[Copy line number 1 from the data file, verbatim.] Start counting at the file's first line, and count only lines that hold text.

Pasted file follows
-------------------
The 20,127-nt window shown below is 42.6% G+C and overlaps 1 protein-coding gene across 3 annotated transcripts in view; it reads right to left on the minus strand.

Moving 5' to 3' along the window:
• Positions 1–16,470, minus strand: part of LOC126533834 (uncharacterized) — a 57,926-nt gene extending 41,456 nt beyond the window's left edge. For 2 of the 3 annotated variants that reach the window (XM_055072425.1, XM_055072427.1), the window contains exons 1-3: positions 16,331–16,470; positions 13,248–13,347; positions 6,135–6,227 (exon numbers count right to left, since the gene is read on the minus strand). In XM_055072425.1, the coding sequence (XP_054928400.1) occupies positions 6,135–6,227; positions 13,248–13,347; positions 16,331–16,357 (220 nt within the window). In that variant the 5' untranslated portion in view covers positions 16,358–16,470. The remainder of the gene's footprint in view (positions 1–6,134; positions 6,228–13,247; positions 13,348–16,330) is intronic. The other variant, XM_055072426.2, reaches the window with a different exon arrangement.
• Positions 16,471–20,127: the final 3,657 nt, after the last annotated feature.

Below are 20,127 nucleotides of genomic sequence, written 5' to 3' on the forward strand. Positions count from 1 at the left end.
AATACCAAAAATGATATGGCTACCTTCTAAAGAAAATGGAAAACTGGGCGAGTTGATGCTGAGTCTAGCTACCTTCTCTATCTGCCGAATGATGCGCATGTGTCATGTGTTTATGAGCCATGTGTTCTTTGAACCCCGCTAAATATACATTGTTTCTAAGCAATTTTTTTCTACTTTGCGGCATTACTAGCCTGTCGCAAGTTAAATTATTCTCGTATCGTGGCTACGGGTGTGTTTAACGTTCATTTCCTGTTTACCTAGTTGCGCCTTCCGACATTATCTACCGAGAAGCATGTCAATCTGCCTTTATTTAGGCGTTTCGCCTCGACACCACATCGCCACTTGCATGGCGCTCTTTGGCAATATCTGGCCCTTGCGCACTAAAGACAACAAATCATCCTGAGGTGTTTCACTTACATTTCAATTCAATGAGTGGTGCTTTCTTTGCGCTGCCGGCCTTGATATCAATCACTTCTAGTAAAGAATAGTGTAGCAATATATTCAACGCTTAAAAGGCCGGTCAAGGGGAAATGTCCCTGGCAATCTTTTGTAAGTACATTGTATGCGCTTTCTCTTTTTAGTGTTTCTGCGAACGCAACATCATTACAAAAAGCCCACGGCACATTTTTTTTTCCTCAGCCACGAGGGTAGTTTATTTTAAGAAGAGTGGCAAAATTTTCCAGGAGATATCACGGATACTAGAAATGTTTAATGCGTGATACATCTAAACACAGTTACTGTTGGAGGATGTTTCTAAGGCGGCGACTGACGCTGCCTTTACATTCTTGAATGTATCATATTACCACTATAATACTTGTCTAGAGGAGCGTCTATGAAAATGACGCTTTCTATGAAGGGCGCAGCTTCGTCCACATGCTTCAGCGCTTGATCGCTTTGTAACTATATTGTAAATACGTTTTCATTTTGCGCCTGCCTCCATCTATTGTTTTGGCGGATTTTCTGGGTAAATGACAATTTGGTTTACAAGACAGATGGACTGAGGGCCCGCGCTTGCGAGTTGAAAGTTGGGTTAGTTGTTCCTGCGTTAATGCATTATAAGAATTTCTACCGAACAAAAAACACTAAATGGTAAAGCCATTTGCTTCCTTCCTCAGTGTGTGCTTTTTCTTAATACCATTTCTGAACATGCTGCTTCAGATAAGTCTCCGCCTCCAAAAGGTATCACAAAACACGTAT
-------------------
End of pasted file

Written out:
The 20,127-nt window shown below is 42.6% G+C and overlaps 1 protein-coding gene across 3 annotated transcripts in view; it reads right to left on the minus strand.